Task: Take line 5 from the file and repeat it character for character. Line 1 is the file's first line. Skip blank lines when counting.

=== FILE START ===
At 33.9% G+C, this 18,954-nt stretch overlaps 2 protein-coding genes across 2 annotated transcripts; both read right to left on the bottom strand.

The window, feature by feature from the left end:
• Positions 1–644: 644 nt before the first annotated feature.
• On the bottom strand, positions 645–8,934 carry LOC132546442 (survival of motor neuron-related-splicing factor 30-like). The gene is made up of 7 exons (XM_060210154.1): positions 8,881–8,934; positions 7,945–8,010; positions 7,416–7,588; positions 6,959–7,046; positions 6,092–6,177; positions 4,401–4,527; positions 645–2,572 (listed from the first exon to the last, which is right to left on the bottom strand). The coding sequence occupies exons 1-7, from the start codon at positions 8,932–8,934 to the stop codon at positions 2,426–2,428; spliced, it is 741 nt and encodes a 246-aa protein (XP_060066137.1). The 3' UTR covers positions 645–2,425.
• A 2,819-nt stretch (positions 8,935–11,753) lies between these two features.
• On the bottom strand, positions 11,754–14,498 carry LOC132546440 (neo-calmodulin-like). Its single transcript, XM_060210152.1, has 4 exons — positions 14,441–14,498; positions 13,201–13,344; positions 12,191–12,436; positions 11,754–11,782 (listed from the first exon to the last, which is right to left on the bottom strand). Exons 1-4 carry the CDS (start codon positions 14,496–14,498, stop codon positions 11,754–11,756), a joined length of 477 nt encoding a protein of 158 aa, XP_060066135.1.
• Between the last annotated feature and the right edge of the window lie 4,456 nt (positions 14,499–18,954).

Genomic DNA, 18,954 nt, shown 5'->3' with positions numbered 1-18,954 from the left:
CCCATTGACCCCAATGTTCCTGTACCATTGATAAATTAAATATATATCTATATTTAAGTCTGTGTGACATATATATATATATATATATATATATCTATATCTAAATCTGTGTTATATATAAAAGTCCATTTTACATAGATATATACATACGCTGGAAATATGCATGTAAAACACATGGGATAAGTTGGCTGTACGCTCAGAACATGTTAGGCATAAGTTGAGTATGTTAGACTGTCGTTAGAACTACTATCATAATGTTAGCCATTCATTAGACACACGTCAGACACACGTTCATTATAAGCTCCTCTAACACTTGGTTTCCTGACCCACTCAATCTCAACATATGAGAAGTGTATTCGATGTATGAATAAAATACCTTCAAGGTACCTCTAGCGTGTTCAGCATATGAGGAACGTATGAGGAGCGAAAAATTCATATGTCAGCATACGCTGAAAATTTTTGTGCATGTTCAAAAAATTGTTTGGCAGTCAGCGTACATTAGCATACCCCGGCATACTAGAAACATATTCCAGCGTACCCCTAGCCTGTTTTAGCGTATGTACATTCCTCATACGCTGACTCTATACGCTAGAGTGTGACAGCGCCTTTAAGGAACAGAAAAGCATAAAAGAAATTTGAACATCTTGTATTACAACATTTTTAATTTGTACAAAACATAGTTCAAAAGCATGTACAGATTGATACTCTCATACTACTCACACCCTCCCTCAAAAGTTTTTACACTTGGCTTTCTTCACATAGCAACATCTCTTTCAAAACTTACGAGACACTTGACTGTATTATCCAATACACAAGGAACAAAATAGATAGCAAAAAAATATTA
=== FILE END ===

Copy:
• A 2,819-nt stretch (positions 8,935–11,753) lies between these two features.